Caris Brooke.



The last bright relic of the moon's full gold Burns on the swiftly flowing river's breast; No sound but restless dipping of strong oars To break the charm of nature's perfect rest.

Far off the town's faint mingled clamours stir, And through the silence of the nearer light The incense of the evening mist floats up— The day's last lingering love-word to the night.

A sudden shiver of regretful change Sighs through the whispering boughs that overhead Sway in the wind's breath: down the red sun dips, And in the twilight's arms the day lies dead.

Then rain, and after, moonshine cold and fair, And scent of earth, sweet with the evening rain, And slow soft speech beneath the rain-washed trees, Ah, that such things should never come again!



Oh listening trees, where are the words we spoke? Where are our sighs, wind whom those sighs caressed? Oh! what a fate is ours, too swift, too sad, If such an hour goes by with all the rest!

E. Nesbit.



What o'clock is it, children dear? Ask of the dandelions here! Blow, blow, blow, and away they go— But they do not tell us the time you know!

Say, what month is it, children dear? We think it is August because we hear The swing of the sickle, restless and slow, And that's a sign of the month, you know.



Where are you going, children dear? Where the lane winds deep and the stream runs clear— There are plenty of beautiful ways to go— But only one way that two only know.

Where are we going, children dear? To a beautiful country that's very near, Hand in hand is the way to go Up into fairyland you know.

E. Nesbit.



HOP PICKING.

Ah me, how pleasant to go down From the forlorn and faded town To Kentish wood and fold and lane, And breathe God's blessed air again; Where glorious yellow corn-fields blaze And nuts hang over woodland ways.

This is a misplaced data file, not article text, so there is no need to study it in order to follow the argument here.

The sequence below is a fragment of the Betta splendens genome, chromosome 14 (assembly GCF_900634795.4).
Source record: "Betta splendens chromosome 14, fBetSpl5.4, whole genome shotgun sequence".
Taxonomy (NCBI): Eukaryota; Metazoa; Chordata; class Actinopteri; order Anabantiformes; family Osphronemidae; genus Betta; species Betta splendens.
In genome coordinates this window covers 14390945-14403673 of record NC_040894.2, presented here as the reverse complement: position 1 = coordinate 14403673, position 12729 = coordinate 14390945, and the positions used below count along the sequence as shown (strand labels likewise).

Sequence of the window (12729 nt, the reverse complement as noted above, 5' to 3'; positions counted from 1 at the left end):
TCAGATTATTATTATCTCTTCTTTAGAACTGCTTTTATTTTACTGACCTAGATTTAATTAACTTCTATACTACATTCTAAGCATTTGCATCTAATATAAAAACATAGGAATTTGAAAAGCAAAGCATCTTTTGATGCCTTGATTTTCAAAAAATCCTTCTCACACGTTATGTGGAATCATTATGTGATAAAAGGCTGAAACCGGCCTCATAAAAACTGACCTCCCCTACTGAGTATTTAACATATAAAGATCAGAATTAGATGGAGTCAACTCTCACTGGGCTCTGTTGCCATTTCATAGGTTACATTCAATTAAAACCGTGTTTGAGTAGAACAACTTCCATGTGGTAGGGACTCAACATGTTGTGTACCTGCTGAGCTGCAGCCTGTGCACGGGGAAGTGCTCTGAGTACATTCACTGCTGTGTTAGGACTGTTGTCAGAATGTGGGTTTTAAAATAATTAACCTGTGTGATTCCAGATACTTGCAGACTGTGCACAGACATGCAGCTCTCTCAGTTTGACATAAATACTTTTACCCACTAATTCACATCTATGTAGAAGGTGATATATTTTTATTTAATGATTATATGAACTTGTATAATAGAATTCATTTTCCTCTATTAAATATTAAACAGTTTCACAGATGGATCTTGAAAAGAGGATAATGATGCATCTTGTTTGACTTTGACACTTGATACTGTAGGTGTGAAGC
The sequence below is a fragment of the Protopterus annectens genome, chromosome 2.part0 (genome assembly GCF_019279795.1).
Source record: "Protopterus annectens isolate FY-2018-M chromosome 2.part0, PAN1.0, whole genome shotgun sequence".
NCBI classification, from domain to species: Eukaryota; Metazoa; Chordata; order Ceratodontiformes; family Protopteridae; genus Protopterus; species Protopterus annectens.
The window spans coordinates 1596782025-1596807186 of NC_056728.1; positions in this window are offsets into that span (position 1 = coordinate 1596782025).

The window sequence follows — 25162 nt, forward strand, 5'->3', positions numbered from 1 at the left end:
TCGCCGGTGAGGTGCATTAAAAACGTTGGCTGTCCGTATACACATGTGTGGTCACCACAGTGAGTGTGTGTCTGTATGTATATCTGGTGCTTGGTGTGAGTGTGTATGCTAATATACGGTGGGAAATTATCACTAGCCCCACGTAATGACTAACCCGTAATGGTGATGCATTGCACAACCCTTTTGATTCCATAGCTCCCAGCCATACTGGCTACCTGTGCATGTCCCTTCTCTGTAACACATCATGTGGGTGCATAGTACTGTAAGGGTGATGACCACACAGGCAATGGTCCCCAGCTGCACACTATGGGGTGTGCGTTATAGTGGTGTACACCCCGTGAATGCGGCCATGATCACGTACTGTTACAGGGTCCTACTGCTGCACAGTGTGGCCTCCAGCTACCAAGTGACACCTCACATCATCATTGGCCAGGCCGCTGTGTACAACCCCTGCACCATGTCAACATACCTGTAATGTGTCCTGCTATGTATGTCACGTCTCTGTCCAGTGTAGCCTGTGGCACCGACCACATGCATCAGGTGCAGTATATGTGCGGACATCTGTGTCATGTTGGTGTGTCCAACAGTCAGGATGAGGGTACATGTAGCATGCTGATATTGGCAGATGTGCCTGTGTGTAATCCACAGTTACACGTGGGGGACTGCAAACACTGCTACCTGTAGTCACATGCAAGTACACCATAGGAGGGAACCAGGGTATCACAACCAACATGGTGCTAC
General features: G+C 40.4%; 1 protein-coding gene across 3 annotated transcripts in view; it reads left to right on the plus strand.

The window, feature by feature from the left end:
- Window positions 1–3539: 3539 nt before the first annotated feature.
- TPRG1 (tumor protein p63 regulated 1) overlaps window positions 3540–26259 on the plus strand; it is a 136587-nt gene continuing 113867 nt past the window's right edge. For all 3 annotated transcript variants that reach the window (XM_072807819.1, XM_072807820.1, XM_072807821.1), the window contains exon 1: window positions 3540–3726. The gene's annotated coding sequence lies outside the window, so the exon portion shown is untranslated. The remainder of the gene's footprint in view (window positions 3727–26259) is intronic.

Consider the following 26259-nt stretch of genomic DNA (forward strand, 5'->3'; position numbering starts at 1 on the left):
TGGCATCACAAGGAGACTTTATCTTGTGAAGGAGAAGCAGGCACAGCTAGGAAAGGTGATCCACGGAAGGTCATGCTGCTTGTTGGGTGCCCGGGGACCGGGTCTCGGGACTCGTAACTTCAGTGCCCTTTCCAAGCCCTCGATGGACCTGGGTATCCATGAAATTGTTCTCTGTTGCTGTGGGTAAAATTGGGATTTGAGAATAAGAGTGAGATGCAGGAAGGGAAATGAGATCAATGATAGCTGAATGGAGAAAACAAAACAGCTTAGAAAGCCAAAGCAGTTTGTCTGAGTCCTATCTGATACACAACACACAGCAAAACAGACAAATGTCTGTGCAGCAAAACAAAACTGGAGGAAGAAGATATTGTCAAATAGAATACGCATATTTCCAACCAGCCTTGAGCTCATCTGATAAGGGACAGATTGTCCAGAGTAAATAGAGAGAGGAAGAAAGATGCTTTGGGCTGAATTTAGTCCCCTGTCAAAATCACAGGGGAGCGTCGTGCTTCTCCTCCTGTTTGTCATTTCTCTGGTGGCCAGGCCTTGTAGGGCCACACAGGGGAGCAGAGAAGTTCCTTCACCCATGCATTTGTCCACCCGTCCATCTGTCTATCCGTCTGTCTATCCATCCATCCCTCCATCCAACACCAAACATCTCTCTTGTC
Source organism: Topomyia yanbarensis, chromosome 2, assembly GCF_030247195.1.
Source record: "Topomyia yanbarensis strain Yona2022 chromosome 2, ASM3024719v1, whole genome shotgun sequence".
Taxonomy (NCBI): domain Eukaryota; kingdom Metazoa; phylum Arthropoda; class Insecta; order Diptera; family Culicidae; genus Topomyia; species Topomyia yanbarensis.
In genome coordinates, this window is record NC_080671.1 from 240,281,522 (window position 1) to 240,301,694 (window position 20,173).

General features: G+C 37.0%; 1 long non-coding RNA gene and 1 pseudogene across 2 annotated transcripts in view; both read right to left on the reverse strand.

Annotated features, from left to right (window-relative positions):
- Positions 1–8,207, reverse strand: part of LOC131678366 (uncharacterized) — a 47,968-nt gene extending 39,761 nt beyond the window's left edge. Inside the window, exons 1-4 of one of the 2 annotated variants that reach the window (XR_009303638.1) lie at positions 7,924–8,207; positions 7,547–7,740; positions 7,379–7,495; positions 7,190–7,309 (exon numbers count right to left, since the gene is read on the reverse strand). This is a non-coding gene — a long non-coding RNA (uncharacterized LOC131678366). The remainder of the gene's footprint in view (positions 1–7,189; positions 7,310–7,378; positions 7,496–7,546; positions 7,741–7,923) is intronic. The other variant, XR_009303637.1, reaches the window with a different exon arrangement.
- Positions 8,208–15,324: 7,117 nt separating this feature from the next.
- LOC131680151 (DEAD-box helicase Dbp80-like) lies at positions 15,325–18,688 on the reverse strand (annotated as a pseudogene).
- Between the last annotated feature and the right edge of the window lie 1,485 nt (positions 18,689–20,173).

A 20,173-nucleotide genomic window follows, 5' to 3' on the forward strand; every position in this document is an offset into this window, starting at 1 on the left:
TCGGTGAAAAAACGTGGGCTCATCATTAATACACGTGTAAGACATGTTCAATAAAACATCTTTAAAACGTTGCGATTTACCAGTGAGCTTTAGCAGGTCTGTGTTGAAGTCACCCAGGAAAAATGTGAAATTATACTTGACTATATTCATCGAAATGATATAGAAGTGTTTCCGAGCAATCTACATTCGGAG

To pick the sweet keen-scented hops, (See from each pole a dream-wreath drops) To toil all day in pure clear air, Laughter and sunshine everywhere— With reddening woods and sweet wet soil And well-earned rest and honest toil.



Where do we fly, under deep dark sky? Over the moors we go, Over the pool where quiet and cool Bulrush and sedges grow— And what was the loveliest thing we met? Ah—we forget!

We remember though all the firelit glow Of a great hearth's gleam and glare, And we looked for a space at each happy face And the love that was written there. And that, of all we have looked on yet— We least forget!



Oh what a day! all yellow and gray, And so dark, so dreary, so foggy and thick, That if I should meet In the street My sweet— I might pass her by! Risk that? Not I! Take me home out of danger then! Quick, feet, quick.



Not Summer's crown of scent the red rose weaves Nor hawthorn blossom over bloom-strewn grass, Nor violet's whisper when the children pass, Nor lilac perfume in the soft May eves, Nor new-mown hay, crisp scent of yellow sheaves, Nor any scent that Spring-time can amass And Summer squander, such a magic has As scent of fresh wet earth and fallen leaves.

For sometimes lovers in November days, When earth is grieving for the vanished sun, Have trod dead leaves in chill and wintry ways, And kissed and dreamed eternal Summer won; Look back, look back! through memories' deepening haze, See—two who dreamed that dream, and you were one.





THE LOVER TO HIS LASS.

Dearest, the Winter is here! "It will be sad," so you said, "When no green leaves overhead Shadow the paths where we tread!" I said "It still will be dear If we still meet, O my sweet!"

See how the seasons are kind! See this December forget How to be weary and wet! Hardly our June I regret, Winter so comely I find Since you are here, O my dear!

Sweetheart, I sometimes believe, Love, not the sun, makes us glad; Even the mists were not sad If your soft hand-clasp I had. Hearts sing, though skies mourn and grieve, All weather's fair If you're there!

Someday a home there shall be, Love shall be sun of it, sweet! Joy shall be full and complete— Sound of small voices and feet; While, like the sunshine, for me, You light up life— You—my wife!

BEFORE PARTING.

Now surely is the hour come for farewell, Now, with the lessened light and darkened days. Who now would tread the wild hill's pathless ways? We found so fair when Spring and Summer's spell Made blind our hearts this parting to foretell. Yet why, while wan and wintry sunlight stays On perished gold of Autumn fields, delays Your heart to speak, while both our hearts rebel? Together we have gathered through the year All that the year could give us of its best, Is it not meet our parting should be here, Now in the season drear of death and rest? Yet since together we its joys have known How shall each meet the strange New Year alone.

Caris Brooke.

THE END